AXIOM 2.7 From Magnet Forensics

by Jade James

Magnet Forensics started with software called Internet Evidence Finder (IEF), which predominantly helps investigators to carve internet-related artifacts from digital media, and then built on that to produce AXIOM. Magnet AXIOM 2.7 is a complete digital investigation platform which can recover most types of digital evidence from various sources including computers, smartphone devices, cloud services, IoT devices and more.

Magnet AXIOM analyses all the data within one case file, meaning you can add evidence from different sources into one case. This enables you to make connections between artifacts and have key evidence quickly available.

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In this paper, we review how each layer of the software stack (kernel, file system, libraries, application) influences MACB timestamps on Unix systems such as Linux, OpenBSD, FreeBSD and macOS.

We examine how POSIX specifies the timestamp behavior and propose a framework for automatically profiling OS kernels, user mode libraries and applications, including compliance checks against POSIX.

Our implementation covers four different operating systems, the GIO and Qt library, as well as several user mode applications and is released as open-source.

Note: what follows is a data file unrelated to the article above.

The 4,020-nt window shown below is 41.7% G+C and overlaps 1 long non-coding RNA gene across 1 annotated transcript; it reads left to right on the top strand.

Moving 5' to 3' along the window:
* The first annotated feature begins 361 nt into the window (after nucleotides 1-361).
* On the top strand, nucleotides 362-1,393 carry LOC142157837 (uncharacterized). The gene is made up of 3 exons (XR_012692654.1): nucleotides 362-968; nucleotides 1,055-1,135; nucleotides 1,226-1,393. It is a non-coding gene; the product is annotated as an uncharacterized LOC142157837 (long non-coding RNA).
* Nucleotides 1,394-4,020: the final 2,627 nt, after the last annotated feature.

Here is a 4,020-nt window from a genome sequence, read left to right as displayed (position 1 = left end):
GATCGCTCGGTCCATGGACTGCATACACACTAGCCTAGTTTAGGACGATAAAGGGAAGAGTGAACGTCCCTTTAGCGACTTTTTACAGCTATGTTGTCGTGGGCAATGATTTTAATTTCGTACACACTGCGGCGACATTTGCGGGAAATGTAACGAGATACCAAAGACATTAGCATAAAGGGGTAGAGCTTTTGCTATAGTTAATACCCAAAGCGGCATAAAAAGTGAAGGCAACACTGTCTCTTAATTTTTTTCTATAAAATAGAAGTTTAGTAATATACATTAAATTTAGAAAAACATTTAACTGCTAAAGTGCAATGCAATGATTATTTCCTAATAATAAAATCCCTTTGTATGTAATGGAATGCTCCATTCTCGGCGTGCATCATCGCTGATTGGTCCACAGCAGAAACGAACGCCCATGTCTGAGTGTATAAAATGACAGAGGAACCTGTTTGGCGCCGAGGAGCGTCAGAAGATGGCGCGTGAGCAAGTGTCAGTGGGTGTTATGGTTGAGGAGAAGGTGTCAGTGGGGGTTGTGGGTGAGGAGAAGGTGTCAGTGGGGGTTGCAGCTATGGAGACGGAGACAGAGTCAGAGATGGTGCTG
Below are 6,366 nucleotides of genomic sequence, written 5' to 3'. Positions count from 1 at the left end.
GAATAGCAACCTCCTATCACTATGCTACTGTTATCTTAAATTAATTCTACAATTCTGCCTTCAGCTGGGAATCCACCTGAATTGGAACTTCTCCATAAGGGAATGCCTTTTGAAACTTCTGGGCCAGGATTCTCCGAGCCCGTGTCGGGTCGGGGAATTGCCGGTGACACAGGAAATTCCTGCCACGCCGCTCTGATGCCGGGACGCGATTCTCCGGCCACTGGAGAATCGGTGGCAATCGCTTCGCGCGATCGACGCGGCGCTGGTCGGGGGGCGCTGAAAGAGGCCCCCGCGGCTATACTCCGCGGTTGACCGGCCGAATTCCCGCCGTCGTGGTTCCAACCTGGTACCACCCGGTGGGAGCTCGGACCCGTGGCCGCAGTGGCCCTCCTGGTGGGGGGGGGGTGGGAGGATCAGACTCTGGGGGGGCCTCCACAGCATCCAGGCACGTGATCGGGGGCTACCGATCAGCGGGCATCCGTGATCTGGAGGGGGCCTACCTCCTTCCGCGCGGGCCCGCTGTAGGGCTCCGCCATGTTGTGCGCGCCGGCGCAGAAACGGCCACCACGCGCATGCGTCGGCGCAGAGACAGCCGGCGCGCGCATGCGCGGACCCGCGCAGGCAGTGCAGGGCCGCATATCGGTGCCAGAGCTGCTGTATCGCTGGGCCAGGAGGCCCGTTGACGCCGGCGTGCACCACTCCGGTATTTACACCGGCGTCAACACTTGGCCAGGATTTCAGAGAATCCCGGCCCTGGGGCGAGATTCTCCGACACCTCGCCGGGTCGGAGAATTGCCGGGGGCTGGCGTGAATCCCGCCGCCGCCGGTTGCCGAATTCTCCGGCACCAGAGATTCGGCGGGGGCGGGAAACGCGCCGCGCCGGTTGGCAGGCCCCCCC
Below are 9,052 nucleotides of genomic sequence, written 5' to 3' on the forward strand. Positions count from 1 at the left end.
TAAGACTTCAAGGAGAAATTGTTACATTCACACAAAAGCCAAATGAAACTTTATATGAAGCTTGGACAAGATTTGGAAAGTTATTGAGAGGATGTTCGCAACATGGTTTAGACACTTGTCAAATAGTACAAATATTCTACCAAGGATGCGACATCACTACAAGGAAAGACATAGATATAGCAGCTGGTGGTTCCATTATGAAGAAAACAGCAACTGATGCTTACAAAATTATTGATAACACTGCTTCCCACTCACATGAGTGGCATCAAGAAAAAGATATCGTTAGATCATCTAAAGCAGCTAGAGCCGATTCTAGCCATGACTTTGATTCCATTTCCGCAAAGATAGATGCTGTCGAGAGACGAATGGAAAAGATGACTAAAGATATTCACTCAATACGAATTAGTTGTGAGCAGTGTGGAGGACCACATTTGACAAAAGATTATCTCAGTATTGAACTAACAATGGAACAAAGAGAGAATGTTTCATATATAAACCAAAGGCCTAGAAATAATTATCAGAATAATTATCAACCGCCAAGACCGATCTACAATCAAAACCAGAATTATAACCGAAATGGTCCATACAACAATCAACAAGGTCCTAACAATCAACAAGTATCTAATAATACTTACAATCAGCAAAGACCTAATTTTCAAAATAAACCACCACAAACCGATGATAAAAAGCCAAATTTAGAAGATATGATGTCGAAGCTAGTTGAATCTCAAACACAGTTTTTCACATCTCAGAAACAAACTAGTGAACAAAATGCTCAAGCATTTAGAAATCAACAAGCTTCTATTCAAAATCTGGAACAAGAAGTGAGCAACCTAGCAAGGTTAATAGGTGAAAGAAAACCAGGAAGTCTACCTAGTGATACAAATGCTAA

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Furthermore, we provide tables summarizing timestamp behavior aimed to be used by practitioners as a quick-reference.

Learn more: https://dfrws.org/presentation/a-systematic-approach-to-understanding-macb-timestamps-on-unixlike-systems/

File timestamps are used by forensics practitioners as a fundamental artifact. For example, the creation of user files can show traces of user activity, while system files, like configuration and log files, typically reveal when a program was run.

Despite timestamps being ubiquitous, the understanding of their exact meaning is mostly overlooked in favor of fully-automated, correlation-based approaches. Existing work for practitioners aims at understanding Windows and is not directly applicable to Unix-like systems.

In this paper, we review how each layer of the software stack (kernel, file system, libraries, application) influences MACB timestamps on Unix systems such as Linux, OpenBSD, FreeBSD and macOS.

We examine how POSIX specifies the timestamp behavior and propose a framework for automatically profiling OS kernels, user mode libraries and applications, including compliance checks against POSIX.

Our implementation covers four different operating systems, the GIO and Qt library, as well as several user mode applications and is released as open-source.

Based on 187 compliance tests and automated profiling covering common file operations, we found multiple unexpected and non-compliant behaviors, both on common operations and in edge cases.

Furthermore, we provide tables summarizing timestamp behavior aimed to be used by practitioners as a quick-reference.

Learn more: https://dfrws.org/presentation/a-systematic-approach-to-understanding-macb-timestamps-on-unixlike-systems/

YouTube Video UCQajlJPesqmyWJDN52AZI4Q_i0zd7HtluzY

A Systematic Approach to Understanding MACB Timestamps on Unixlike Systems

Forensic Focus 21st June 2022 5:00 am

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